I’ll be honest, the main reason I wanted to write this post is to share the photos of my beautiful morning glory blooms from a couple of summers back. I usually don’t grow morning glories, but I spotted a seed packet of blue and white ones at a local hardware store which attracted me so I grabbed one packet for the heck of it.
Easy to Sow
Morning Glory seeds are easy to sow and seeds are not super small, so the seeds are easy to handle as well (tip for gardening children sowing), but it is recommended, for better results, to soak the seeds in lukewarm water for 24 to 48 hours before planting the seeds. I can’t recall if I did that, but I remember I started them indoors and planted them in a couple planters by my garage and under some of my birdhouses situated on tall poles.
Morning Glory Flying Saucers
Don’t you agree? These blue and white morning glory blooms are fantastic. Here’s one of the photos I snapped as they started opening up. Blue colors are sometimes hard to find in blooms, thus this one really showed off a gorgeous deep blue – almost like a Caribbean ocean blue, against the pure white. And they were fairly large blooms, about 3-4″ across.
Look – at – that – blue!
It is ironic that I accidentally captured a photo with my iPhone where the flower looks like it is flying on it’s own and hovering in space. Notice the stem became unfocused in this shot. Ironic because they are called ‘Flying Saucers’ on the seed packet.
It is a good idea to take a photo with the seed packet so you remember the name of it! These photos are from 2018. I grew these Crimson Rambler Morning Glories as well the same year. The foliage is heart shaped and the blooms are smaller than the Flying Saucers’ blooms.
My idea was they would climb up to the gutters of my garage and I would arch them over the doors using twine to guide them along. They were getting there but I found morning glories to be a bit messy. I didn’t like how they twined around other plants in my container gardens, but I did like how they twined up poles to my birdhouses in my yard.
The Crimson Ramble Morning Glories really looked lovely against this old white birdhouse. This birdhouse is in a planter. I wished a bird would have moved in, but none did – probably because this birdhouse is more a decorative type. But I have other birdhouses in my landscape on tall poles, which my husband setup for us here and there, that the birds love. I wrote about our process to setup the birdhouses on tall poles on a prior blog post called, “A Unique Way to Install a Birdhouse,” which is rather popular post based on views.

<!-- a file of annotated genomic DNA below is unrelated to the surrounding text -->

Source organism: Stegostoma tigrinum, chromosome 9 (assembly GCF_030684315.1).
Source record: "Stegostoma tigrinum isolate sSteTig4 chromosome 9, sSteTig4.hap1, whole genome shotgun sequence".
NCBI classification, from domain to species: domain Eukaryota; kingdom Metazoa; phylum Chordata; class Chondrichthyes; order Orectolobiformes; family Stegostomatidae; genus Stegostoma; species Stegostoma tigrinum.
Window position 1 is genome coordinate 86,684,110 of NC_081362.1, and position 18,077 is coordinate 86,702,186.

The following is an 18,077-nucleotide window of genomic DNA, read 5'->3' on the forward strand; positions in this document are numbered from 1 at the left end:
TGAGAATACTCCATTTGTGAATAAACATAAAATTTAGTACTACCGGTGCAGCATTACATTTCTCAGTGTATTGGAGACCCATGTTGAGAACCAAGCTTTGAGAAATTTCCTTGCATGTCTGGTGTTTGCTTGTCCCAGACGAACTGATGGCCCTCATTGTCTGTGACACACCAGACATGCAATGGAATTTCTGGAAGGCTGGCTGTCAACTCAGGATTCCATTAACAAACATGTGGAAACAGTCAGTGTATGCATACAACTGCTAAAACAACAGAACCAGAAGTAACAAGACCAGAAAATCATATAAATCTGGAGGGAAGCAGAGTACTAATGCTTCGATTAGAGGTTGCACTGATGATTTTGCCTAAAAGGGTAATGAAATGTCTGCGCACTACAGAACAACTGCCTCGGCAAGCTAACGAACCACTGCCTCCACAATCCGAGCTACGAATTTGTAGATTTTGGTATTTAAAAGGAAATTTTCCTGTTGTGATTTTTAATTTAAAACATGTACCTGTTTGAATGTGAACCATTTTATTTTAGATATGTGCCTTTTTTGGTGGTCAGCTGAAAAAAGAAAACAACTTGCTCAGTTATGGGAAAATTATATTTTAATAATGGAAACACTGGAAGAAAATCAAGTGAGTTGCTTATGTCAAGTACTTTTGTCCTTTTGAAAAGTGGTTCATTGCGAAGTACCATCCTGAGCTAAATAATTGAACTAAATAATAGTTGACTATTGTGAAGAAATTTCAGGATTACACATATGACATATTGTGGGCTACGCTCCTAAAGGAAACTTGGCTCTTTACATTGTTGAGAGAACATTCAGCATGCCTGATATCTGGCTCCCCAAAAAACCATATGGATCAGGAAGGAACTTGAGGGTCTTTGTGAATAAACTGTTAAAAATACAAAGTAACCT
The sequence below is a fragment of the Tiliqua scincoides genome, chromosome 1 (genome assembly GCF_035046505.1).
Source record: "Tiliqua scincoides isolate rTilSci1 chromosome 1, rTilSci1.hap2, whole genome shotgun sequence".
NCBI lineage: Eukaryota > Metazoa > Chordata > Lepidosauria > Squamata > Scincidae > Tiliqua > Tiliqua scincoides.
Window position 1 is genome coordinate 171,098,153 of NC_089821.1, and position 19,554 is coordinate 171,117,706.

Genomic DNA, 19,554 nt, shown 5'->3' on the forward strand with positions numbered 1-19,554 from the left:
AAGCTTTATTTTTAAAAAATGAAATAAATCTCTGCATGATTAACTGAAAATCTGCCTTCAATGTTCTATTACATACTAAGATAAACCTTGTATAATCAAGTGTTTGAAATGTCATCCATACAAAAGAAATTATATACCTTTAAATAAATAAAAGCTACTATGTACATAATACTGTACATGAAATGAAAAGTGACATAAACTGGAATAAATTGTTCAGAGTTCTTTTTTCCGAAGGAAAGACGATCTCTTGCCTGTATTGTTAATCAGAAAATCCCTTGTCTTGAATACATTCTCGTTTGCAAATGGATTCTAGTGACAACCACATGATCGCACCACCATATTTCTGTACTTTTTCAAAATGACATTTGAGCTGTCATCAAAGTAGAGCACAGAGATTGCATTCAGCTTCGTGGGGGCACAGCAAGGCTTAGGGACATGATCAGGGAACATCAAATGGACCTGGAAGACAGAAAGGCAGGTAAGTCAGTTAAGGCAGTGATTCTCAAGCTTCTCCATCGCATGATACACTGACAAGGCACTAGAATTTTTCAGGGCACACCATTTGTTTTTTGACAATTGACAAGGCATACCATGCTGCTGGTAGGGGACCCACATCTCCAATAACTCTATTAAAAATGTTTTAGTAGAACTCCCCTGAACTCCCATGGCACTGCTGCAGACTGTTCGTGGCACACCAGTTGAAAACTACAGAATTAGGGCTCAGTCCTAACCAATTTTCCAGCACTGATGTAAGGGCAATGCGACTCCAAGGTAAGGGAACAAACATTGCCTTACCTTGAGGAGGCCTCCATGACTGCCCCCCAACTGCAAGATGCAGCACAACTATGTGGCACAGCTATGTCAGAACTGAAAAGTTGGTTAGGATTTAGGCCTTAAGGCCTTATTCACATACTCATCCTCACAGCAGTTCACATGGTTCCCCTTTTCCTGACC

The morning glory plants grew all the way to the top of a pole for this birdhouse (photo above) and I just loved the look. Birds move into this birdhouse every year. They seem to like it’s location (faces southeast). It is fun to watch them peek out especially with the beautiful rosy flowers all around. To the right of the birdhouse you may notice I have a Hydrangea called ‘Quick Fire’ and the blooms start off white and turn pink and get a darker pink over the course of its bloom cycle. They made a nice combo in this little bed by my driveway.
It is always fun to take photos of blooms like these with the white centers and deep colors as the center feels like it is glowing sometimes at the right time of day. Sometimes I check to see if any insects are resting inside the funnel of the blooms.
Climbs and Grows up Tall
Morning Glories may reach 10 to 15 feet in height and the Flying Saucers did. If you want a climber, these are quick to climb and will bloom in late summer to fall. They should be planted outdoors after all dangers of our last spring frost date here in Connecticut.
Southern Exposure and Full Sun
I would check them out in the mornings to see if any insects were perched inside the fluted throats of these blooms. Both situations where I grew them faced east on the south side of my yard, so they received the morning sun and sun continued up until mid day. It is recommended for best continuous blooming to provide a southern exposure per the seed packets. I don’t think it much matters with morning glories because they almost grow like a weed, and they are easy to grow in dry sandy soils.
They are also very pretty in form when they are just about to open in the mornings, or maybe this photo was taken when they were closing up for the evenings. Morning glories, as you probably already know, open in the mornings to face the sun.
For the most part, the Flying Saucers were a true blue and vivid white, almost reminded me of a pinwheel, but there were a few blooms with a more faded blue color.
A Bit Messy
And even though I did like the morning glories, they were a bit messy. You can even see in this photo, some of the leaves were yellowing. They started to choke some of the stems of my other plants in the same container and I wasn’t too thrilled about how mangled or unruly they grew over time. I thought, I don’t think I’ll use them in planter combinations again, but I would use them on the birdhouse poles.
May Self-Sow Following Year
Morning glories may self-sow in planters and areas where they were planted the following year, I’ve seen this happen before, as I noted above, they are almost like weeds, but in my case, not a weed – because a weed is a plant out of place. I guess it was out of place in-front of my garage for the reasons noted above, but not out of place on the birdhouse poles.
Thanks for visiting, and please if you have any questions or comments, scroll to the top of this post, look for the red comment box on the top right to leave your thoughts (or on iPhones, look for the “Leave a Reply” link.) I appreciate hearing from other gardening enthusiasts and plant lovers.
Cathy Testa of Container Crazy CT
Broad Brook, CT
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